During the 1980s, Russell teamed with Carpenter several times, helping create some of his best-known roles, usually as anti-heroes, including the infamous Snake Plissken of Escape from New York and its sequel, Escape from L.A. Among their collaborations was The Thing (1982), based upon the short story Who Goes There? by John W. Campbell, Jr., which had been interpreted on film before, albeit loosely, in 1951's The Thing from Another World. In 1986, the two made Big Trouble in Little China, a dark kung-fu comedy/action film in which Russell played a truck driver caught in an ancient Chinese war. The film was a financial failure like The Thing, it has since gained a cult audience. After voicing adult Copper in the animated Disney film The Fox and the Hound, Russell is one of the very few famous child stars in Hollywood who has been able to continue his acting career past his teen years. He received award nominations well into middle age, including a Golden Globe Award for Best Performance by an Actor in a Supporting Role in a Motion Picture for his performance with Meryl Streep in Silkwood (1983).
Elvis Presley connections have run like a thread through his career. Aside from appearing as a child in one of Presley's films and giving a convincing portrayal of the singer in the 1979 television biopic, Russell starred as an Elvis impersonator involved in a Las Vegas robbery in 3000 Miles to Graceland. His portrayal of U.S. Olympic hockey coach Herb Brooks in the 2004 film Miracle, won the praise of critics. "In many ways," wrote Claudia Puig of USA Today, "Miracle belongs to Kurt Russell." Roger Ebert of the Chicago Sun Times wrote, "Russell does real acting here." Elvis Mitchell of The New York Times wrote, "Mr. Russell's cagey and remote performance gives Miracle its few breezes of fresh, albeit methane-scented, air."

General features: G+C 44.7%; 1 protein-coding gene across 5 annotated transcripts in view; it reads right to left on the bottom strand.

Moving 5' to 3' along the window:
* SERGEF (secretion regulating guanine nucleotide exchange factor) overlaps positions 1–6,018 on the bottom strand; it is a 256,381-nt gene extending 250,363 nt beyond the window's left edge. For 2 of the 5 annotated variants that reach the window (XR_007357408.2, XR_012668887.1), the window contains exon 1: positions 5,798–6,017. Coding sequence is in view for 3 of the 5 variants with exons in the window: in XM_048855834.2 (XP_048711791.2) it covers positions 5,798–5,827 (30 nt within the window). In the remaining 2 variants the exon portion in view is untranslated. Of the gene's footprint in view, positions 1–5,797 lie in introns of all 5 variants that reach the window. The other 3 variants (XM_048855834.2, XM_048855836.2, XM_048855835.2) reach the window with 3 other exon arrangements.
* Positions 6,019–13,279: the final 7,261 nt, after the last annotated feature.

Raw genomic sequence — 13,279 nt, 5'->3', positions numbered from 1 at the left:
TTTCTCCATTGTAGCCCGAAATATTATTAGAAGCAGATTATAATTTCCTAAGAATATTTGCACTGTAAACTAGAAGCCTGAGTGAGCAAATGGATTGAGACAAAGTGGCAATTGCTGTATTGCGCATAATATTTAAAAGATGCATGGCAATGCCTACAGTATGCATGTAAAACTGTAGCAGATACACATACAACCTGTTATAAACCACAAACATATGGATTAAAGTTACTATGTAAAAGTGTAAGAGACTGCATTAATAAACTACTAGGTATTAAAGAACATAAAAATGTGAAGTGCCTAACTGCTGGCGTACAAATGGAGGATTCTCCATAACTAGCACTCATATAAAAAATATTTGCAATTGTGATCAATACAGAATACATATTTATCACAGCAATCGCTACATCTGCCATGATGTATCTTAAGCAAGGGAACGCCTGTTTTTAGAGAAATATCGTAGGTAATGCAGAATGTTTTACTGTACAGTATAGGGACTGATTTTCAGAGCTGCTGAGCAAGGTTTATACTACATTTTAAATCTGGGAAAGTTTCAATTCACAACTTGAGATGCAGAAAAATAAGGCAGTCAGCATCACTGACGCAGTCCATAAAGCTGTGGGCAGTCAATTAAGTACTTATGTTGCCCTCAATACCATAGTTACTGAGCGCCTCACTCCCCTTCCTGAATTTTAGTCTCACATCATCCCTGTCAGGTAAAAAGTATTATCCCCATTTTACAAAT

In 2006, Russell revealed that he was the director of Tombstone, not George P. Cosmatos, as credited. According to Russell, Cosmatos was recommended by Sylvester Stallone and was, in effect, a ghost director, much as he had been for Rambo: First Blood Part II. Russell said he promised Cosmatos he would keep it a secret as long as Cosmatos was alive; Cosmatos died in April 2005. Russell owns the rights to the masters and makes reference to possibly re-editing the film, as he was not originally involved in the editing.
Russell played the villain Stuntman Mike in Quentin Tarantino's segment Death Proof of the film Grindhouse. After a remake of Escape from New York was announced, Russell was reportedly upset with the casting of Scottish actor Gerard Butler for his signature character, Snake Plissken, as he believed the character 'was quintessentially [...] American.'
Russell appeared in The Battered Bastards of Baseball, a documentary about his father and the Portland Mavericks, which debuted at the Sundance Film Festival in 2014. He co-starred in the action thriller Furious 7 (2015).
Russell married actress Season Hubley, whom he had met on the set of Elvis in 1979; they had a son, Boston Russell, in 1980. In 1983, in the middle of his divorce from Hubley, Russell re-connected with Goldie Hawn on the set of the film Swing Shift, and they have been in a relationship ever since. They own a home in Palm Desert, California. They had a son, Wyatt, in 1986. One year later, in 1987, the couple starred in the film Overboard. Hawn's son and daughter with Bill Hudson, actors Oliver and Kate Hudson, consider Russell to be their father.